But wait! Didn’t Jesus say that he who is without sin should cast the first stone? Yes, but the question is “what did he mean?” Since no one is without sin, that statement, on its face, would go against the balance of his teaching that, contrary to Cain’s slack-jawed response to a probing God, we are our brother’s keeper.
Importantly, the crowd to whom Jesus was speaking was not intending to rebuke or restore a woman caught in sin, but to execute her and trap Jesus in a Pharisaical sting operation. Jesus’s response was ingeniously crafted to show grace to the woman while making her accusers consider their own moral failings. His actions also serve to show why we judge others. Continue reading here.
- 2018May 02
The disturbing decades-long decline in church rolls along with the growth of the “nones” and rise of the “dones” has led me to believe that the most urgent business of the Church is not the evangelization of the lost, as important as that is, but the re-evangelization of the “saved.” Why so?
It is a sad reality that as few as 3 percent of professed Christians could be called disciples—that is, believers who have dedicated their lives to become more like Jesus by learning to do the things he commanded us to do.
But imagine if the discipled population was doubled, tripled, or quadrupled over the next decade; what might happen if the majority of professed Christians were actually practicing Christians—believers whose works and words align with the teachings of Jesus? I suspect that we would see a Kingdom movement not experienced since the time of the apostles.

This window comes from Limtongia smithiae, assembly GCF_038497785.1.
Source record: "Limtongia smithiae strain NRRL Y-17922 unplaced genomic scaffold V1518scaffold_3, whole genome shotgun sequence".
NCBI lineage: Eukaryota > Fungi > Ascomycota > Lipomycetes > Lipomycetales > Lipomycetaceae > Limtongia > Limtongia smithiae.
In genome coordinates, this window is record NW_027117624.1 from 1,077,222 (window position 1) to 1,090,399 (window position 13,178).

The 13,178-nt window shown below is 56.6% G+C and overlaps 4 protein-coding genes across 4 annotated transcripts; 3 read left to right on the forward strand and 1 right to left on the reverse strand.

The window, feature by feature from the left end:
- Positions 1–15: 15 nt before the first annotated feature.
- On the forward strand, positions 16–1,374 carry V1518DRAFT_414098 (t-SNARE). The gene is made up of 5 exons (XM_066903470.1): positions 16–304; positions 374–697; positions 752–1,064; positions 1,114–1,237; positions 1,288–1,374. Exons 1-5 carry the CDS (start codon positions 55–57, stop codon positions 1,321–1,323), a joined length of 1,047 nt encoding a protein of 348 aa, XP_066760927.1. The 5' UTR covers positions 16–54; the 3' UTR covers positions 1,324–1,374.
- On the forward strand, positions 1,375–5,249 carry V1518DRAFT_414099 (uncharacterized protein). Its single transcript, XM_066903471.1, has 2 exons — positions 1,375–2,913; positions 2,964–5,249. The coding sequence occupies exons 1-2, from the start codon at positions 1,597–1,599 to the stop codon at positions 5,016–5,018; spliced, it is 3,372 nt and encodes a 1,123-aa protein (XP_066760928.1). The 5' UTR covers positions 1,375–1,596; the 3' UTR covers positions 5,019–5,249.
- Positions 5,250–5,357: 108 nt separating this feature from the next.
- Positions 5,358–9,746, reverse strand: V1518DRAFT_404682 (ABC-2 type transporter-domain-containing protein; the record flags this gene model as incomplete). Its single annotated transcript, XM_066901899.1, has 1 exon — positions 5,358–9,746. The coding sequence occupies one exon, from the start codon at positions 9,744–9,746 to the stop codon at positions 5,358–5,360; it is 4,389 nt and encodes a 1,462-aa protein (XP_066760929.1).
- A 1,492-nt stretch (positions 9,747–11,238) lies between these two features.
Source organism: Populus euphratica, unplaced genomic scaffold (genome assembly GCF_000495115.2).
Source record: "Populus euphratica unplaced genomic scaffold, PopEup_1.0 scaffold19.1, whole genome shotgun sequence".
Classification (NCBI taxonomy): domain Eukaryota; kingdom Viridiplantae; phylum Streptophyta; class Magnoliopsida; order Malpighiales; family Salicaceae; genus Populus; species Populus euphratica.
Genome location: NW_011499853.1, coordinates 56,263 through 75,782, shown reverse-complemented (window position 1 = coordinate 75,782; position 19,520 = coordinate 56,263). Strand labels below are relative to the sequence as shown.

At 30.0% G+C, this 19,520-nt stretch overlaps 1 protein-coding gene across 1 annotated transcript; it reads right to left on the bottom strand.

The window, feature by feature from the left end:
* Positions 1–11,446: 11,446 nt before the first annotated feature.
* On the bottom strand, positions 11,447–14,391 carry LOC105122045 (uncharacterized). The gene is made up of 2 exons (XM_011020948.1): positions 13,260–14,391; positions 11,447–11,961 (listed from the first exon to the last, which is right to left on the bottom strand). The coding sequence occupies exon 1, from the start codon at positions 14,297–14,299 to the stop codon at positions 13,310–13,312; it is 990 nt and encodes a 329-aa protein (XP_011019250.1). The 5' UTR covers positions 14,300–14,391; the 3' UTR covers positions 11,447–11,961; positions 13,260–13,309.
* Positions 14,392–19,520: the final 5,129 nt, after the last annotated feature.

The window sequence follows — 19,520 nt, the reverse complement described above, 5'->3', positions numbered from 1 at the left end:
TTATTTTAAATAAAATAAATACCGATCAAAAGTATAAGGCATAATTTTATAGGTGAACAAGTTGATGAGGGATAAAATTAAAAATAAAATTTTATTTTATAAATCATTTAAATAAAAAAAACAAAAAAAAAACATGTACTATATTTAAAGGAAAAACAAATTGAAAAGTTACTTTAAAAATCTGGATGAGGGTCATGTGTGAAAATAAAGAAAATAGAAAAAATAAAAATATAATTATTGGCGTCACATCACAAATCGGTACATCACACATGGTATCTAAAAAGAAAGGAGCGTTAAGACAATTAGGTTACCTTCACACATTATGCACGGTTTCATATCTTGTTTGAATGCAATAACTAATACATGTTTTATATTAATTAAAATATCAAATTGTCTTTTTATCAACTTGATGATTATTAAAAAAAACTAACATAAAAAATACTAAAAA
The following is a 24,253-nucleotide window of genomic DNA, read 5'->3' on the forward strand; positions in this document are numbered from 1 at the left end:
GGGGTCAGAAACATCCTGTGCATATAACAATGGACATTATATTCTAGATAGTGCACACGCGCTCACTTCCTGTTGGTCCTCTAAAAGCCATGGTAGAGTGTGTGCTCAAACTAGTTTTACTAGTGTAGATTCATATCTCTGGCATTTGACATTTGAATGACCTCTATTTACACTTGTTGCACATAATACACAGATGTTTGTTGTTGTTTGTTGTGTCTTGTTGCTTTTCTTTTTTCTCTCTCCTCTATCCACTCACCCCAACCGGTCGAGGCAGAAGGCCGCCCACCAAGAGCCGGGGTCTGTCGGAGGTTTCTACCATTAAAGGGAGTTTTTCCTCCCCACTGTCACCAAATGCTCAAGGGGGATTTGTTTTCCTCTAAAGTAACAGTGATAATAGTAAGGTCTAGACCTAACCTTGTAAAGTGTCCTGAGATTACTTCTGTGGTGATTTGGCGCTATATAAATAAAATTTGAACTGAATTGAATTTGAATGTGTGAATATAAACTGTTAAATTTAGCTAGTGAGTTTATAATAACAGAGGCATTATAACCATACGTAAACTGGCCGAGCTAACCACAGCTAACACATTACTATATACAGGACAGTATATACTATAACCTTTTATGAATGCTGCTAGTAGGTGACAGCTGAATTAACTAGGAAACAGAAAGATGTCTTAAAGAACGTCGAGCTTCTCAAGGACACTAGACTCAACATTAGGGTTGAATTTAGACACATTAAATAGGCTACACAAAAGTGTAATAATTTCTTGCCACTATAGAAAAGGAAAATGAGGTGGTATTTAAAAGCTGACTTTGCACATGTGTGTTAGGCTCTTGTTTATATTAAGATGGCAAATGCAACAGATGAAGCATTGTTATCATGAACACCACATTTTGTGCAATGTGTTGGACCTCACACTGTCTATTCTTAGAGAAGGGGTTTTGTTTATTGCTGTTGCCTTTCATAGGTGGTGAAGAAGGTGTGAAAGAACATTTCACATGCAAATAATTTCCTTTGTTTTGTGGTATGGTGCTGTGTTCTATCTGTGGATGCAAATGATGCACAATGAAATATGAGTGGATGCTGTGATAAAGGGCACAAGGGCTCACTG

It’s Not Working
I am not alone in recognizing the pressing need of re-reaching the “saved.”
Troubled over the systemic incongruence between Christian teachings and Christian practice, Protestant pastor Bill Hull recounted the day he stood in the pulpit and put a bracing question to his congregation: “Why should we bring … new people into something that is not working?” This, right after the church had received 83 new members!
What wasn’t working was discipleship. Years of investment in programs, strategic plans, cutting edge worship services, small groups, and outreach events, had generated a frenzy of activity, but little transformation. Against the prevailing wisdom, Bill realized that church involvement and busyness do not translate into personal spiritual growth. It is a lesson that could have been learned by close attention to biblical history. Continue reading here.